Somehow, improbably, I was popular.

Who'da thunk?

So when I had a chance to go to graduate school in writing, I revised a few old Masks stories and sent them off with my application. Crazy as it sounds, I got into a master's program with a murder mystery and a story about geeks arguing in a comic book shop. And while I pitched several different stories to my professors, somehow the conversation about possible thesis projects always came back to the same question . . .

"What's this thing with the superheroes?"

So for now, "this thing with the superheroes" is the name of the game. I'm busily writing the all-new, never-before-seen adventures of Rae Masterson, the unlikely superhero, and her magical and deadly world. Good thing I've lived with her for ten years. I'm getting to like her. She's got moxie. And she meets the most interesting people and does the most interesting things. Have I ever told you about how she got another superhero to teach her to drive when she was fourteen? Everything was fine until they got to Dead Man's Curve ...

Next entry: Pitching to literary agents, and why it pays to Google them in advance.

Tuesday, February 26, 2008

Welcome to the MASKS Blog!

Hello and welcome to the Masks blog!

Actually, this is the recap of the Masks blog that has been running on MySpace since October. I'm going to post a previous entry every day until we're caught up, and then post simultaneously.

So who's "me"? Well, my name's Rebekah, and I'm an L.A.-based author of a novel called Masks, about a secret crimefighter subculture in Los Angeles and the thoroughly un-super girl who's trying to use it to her own ends ... but ends up having to save the world instead. A website with tons of free stuff is in the works, but until then, come be my MySpace buddy ( and join the vast conspiracy. (More on the conspiracy later.)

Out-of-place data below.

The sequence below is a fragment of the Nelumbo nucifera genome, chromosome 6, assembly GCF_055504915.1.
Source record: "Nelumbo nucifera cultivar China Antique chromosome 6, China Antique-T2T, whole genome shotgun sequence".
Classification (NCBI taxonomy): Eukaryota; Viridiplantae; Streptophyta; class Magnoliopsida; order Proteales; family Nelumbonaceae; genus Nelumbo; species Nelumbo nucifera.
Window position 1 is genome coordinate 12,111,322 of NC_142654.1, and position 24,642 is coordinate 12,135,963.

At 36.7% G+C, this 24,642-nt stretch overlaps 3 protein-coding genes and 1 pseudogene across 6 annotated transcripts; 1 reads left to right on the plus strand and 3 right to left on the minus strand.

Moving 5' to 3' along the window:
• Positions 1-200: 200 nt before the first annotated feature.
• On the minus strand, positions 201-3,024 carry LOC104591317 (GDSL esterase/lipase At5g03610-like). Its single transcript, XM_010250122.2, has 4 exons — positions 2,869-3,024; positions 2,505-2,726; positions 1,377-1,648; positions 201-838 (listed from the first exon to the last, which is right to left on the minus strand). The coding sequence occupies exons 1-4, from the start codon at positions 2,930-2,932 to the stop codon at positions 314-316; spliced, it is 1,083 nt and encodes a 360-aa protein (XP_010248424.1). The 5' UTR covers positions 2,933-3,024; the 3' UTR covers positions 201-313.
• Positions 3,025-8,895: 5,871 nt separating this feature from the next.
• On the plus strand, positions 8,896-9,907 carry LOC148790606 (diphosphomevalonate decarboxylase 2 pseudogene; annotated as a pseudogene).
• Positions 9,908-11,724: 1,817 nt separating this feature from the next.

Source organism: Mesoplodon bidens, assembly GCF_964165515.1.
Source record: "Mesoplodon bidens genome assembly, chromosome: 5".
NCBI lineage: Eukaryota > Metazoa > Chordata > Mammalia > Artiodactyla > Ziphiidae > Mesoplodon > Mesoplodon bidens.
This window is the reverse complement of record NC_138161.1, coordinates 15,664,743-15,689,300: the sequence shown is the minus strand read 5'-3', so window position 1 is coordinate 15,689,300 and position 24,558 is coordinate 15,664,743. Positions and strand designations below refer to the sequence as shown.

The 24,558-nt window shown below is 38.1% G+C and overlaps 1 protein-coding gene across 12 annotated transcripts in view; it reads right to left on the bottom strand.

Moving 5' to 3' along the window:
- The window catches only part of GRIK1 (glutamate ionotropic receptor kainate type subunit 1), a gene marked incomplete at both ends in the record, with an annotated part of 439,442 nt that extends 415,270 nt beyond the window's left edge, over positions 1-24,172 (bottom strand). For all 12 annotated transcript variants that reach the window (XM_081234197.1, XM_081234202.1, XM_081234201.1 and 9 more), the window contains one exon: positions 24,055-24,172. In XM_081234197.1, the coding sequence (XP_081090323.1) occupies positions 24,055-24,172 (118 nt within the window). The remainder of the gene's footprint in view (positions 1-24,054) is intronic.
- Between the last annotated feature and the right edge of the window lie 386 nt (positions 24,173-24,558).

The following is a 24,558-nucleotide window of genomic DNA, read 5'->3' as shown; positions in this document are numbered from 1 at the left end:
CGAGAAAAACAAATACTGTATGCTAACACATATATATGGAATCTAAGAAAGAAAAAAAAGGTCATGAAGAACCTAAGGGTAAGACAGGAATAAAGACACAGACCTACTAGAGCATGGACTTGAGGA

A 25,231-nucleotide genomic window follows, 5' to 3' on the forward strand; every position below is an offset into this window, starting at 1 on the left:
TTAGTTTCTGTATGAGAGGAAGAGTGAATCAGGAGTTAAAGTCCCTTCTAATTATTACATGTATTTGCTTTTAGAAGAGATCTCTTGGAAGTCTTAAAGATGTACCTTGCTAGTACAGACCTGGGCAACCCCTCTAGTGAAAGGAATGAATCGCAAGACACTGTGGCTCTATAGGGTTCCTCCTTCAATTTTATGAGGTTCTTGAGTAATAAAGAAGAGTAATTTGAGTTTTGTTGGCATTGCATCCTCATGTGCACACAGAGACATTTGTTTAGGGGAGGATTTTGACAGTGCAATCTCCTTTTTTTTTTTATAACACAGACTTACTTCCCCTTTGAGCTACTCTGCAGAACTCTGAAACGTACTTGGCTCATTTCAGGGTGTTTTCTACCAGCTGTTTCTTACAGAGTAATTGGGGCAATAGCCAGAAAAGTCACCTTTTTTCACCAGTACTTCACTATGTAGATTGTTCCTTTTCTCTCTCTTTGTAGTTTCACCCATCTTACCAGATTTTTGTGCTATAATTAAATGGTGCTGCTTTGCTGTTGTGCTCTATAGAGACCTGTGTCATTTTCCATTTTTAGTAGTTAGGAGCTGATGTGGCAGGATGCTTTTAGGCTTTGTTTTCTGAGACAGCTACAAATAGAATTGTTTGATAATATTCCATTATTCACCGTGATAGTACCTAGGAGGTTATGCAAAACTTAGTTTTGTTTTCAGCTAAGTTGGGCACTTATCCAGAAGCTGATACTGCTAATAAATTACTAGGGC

[Originally posted on MySpace on 14 October 2007)

As you may have read already, this page has two purposes—to promote my novel, Masks, and to provide all of you with some free entertainment, thought-provoking content, and a place to hang out. New entries will appear weekly—more often if I can swing it. Some of the cool stuff you can expect here over the next few weeks:

-Character of the Month: Every month, I’ll take one of Masks’ wild and wacky characters and give you the complete rundown on him or her. We’re talking everything from superpowers to favorite ice cream flavors . . . and they can both get pretty weird. For example, did you know that the character currently serving as the profile image ended World War I single-handed? At least, he thinks so . . .

-The Free Lunch: Your high school economics teacher lied. There IS a free lunch. Watch for free mini-stories set in the world of Masks. Secret origins, skeletons in the closet, and little-known moments in characters’ lives will all be on display. Also, perhaps, ninjas. That’s still being negotiated.

-Watch This Space: What’s the point of having a blog if you can’t just yak from time to time? Expect trenchant wit and brilliant observations on the state of modern culture, from comic books to opera to whatever else catches my attention. Always entertaining, often timely, and probably not going to get me sued. What more can you ask?

-The Neverending Battle: Getting published ain’t for sissies. Watch this space for updates on everything I learn about agents, marketing, contracts, and the other stuff they don’t teach you in creative writing classes. I used to wish more experienced writers would talk about this stuff in interviews, and while I’m still pretty new at this, I’m happy to share whatever knowledge I obtain. Somebody should.

Ready? Everybody got a nice, tight grip on their emotions? Then click our happy little “Subscribe” link and gear up for our next thrilling installment—how this bizarre genre-bender of a novel got started in the first place. Highlights include horrible childhood traumas, an overly friendly Labrador retriever, and (what else?) an evil cheerleader! Don’t miss it!